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Examine the way in which childhood perspectives are created in Jane Eyre and Hideous Kinky

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Introduction

Examine the way in which childhood perspectives are created in Jane Eyre and Hideous Kinky. Charlotte Bronte was born in 1816 in Hamworth in Yorkshire. Her father was the vicar of the village she lived in. Her mother died when she was very young. With her two sisters, Maria and Elizabeth she was sent to a very strict boarding school where she was very unhappy. Both her sisters died of tuberculosis, which made her very upset. Jane Eyre was based on Charlotte Bronte's own experience and is a fictional autobiography. Esther Freud was born in London in 1963 almost 150 years after Charlotte Bronte. She spent most of her childhood in Sussex, she was taken to Morocco when she was very young but says she can't remember. Hideous Kinky was published in 1992, although it's not an autobiography its base on her childhood experiences in Morocco. Jane Eyre is set in the middle of the Victorian period where children had no rights and social class was everything. As the book goes on we see Jane grow from a rebellious and boisterous young girl to a sensible and determined woman. We see Jane move from place to place meeting and losing people. Although we do see Jane growing into a young woman we are only concentrating on the first 10 chapters in which we follow her childhood. ...read more.

Middle

Jane is clearly unhappy and rebellious and angry. I think this is a direct result of the treatment she received when living with the Reeds. Although she seems to be very unhappy living with the Reeds, she has the servant Bessie who always shows kindness and sympathy towards Jane. Bessie is also the only real figure of ordinary, unrefined human kindness that Jane meets. Even though Bessie shows kindness and is gentle towards her, Jane is still very unhappy. Just before Jane leaves Gateshead Mrs Reed introduces Jane to the proprietor of Lowood School, Mr Brocklehurst. She thinks that Lowood School will be much better than the treatment she endures from the Reeds and is eager to go. A different side of her character is revealed at Lowood School, when we see the tender and trusting nature in her dealings with Miss Temple and Helen Burns. It is obvious that she has a great desire to be shown love, and when this given, she is perfectly happy to return it in kind. There is still, however, anger and resentment. To Jane's horror she finds that she faces the same treatment as she received at Gateshead, but on a larger scale and in a religious community. For the first couple of weeks Jane settles in well and is making friends and getting on well with the teachers. ...read more.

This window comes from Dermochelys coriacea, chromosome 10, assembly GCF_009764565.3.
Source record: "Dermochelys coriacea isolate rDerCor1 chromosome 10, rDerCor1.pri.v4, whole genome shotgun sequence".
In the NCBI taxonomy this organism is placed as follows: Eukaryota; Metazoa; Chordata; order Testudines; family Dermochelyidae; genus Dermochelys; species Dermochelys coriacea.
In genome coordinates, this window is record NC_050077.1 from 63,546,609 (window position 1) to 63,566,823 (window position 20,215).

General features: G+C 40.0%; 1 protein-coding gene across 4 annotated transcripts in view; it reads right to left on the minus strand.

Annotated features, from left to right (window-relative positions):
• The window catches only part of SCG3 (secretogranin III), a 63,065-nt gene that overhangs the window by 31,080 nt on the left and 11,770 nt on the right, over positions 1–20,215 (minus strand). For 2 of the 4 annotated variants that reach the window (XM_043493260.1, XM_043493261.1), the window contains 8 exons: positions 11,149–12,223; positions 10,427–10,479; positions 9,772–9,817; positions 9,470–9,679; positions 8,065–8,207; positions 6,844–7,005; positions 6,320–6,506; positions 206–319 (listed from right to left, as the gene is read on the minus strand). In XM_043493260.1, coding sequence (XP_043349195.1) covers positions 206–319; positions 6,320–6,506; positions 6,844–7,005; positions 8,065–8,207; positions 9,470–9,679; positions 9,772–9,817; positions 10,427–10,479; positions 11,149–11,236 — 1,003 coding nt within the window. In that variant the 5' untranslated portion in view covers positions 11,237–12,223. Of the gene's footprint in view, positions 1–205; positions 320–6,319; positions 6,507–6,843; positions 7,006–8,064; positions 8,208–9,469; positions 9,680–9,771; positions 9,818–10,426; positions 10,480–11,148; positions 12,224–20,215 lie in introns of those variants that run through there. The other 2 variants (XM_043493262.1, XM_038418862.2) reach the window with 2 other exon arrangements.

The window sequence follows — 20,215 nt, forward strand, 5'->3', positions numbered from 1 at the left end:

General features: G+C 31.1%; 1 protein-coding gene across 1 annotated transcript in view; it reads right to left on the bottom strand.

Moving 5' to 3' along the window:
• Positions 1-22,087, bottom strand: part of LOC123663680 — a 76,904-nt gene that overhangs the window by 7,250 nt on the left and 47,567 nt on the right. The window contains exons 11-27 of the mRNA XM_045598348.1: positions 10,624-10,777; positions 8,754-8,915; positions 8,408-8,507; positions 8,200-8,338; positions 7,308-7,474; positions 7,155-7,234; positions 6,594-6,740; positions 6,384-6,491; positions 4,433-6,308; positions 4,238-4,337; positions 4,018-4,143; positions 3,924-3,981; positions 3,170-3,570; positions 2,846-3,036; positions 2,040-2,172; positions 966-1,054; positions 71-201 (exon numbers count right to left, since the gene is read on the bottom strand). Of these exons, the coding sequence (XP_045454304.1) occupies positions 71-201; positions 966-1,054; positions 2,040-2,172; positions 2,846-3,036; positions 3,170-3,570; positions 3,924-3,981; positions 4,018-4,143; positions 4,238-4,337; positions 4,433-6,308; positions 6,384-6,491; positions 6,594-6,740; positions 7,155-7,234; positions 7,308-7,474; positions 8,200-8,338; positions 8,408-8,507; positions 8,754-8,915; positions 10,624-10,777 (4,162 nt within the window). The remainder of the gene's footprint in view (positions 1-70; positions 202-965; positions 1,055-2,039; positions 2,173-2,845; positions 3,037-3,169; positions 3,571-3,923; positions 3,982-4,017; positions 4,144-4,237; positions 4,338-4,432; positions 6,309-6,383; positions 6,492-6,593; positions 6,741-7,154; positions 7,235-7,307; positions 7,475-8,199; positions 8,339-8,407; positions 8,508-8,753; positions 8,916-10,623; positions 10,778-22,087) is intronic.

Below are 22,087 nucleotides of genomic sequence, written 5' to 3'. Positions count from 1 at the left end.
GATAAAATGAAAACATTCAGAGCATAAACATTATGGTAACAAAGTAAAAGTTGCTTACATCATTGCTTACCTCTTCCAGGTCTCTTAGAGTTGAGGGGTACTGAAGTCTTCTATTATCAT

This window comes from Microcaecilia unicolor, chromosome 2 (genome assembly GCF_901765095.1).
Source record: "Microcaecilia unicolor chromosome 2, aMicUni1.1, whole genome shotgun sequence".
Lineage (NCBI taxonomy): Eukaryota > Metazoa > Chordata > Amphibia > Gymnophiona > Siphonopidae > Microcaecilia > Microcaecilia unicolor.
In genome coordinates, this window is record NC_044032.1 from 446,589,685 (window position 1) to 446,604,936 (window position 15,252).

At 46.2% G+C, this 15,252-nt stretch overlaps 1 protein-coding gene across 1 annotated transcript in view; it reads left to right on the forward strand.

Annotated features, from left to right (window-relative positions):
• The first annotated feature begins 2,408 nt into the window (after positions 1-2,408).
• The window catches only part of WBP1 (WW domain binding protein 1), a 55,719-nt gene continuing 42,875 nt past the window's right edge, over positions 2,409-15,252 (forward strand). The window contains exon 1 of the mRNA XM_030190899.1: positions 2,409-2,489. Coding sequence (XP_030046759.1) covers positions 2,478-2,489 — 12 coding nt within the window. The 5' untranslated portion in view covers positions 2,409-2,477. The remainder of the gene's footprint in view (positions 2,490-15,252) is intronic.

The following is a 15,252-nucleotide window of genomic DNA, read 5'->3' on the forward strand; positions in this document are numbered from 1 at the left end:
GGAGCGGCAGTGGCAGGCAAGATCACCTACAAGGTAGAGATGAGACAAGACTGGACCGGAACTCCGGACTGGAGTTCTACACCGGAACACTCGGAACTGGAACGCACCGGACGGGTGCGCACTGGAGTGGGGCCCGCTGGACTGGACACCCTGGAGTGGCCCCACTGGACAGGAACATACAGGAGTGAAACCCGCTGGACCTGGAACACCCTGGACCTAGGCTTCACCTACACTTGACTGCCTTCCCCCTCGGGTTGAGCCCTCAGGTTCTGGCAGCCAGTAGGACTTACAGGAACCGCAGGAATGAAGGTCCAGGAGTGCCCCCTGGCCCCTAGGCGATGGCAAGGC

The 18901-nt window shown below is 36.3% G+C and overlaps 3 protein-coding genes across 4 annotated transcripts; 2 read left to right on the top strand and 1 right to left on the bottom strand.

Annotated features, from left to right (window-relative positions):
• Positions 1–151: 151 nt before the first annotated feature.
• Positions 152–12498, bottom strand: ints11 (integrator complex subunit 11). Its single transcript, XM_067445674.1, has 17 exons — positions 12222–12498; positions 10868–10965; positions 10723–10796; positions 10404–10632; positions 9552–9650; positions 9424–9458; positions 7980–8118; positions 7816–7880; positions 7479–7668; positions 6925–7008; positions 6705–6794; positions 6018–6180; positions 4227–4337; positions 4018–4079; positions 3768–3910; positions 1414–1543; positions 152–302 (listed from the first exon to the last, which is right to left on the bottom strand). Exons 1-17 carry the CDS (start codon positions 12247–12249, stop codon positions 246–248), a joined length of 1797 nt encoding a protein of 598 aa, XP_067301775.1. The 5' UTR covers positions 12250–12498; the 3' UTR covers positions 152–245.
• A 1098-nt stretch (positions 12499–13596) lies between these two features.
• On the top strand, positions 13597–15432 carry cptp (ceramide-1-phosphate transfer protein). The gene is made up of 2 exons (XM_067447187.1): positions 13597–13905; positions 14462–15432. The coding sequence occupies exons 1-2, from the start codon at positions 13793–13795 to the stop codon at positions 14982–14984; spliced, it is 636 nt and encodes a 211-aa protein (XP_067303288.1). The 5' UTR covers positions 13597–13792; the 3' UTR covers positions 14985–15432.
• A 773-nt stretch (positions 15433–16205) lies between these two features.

Conclusion

Helen Burns is the saint like child who teaches Jane the philosophy of submission and endurance. Jane rejects this at the time, but is impressed by it. She does not live her life in the idealised way that Helen does, but she influences her when she needs to flee temptation. Helen tries to teach Jane the value of self-control. One day when Jane is participating in a sewing class she sees Helen in her history lesson. It appears that the teacher, Miss Scatcherd, is picking on Helen even though she is very good at the subject. At one point Helen is flogged, but takes it stoically. In the evening, Jane speaks to Helen, she asks her why she puts up with Miss Scatchared's bullying and she explains the principles of endurance, duty and self-sacrifice to Jane, as based on the New Testament Gospels. A lot of the first few chapters when Jane starts Lowood consist of the converse between Helen and Jane. Though this dialogue covers some complex theological ground, it is nonetheless quite naturalistic and provides us with a deep insight into Helen's character. Helen offers one solution to Jane's problem - the need to quell her passionate nature and Jane does learn from her, as we begin to see in the following chapters. But Helen's faith is also essentially inward - looking, as indicated by her tendency to slip into reverie, and potentially death - willing; she looks forward to death as an elevation, 'I live in calm, looking to the end'. ...read more.

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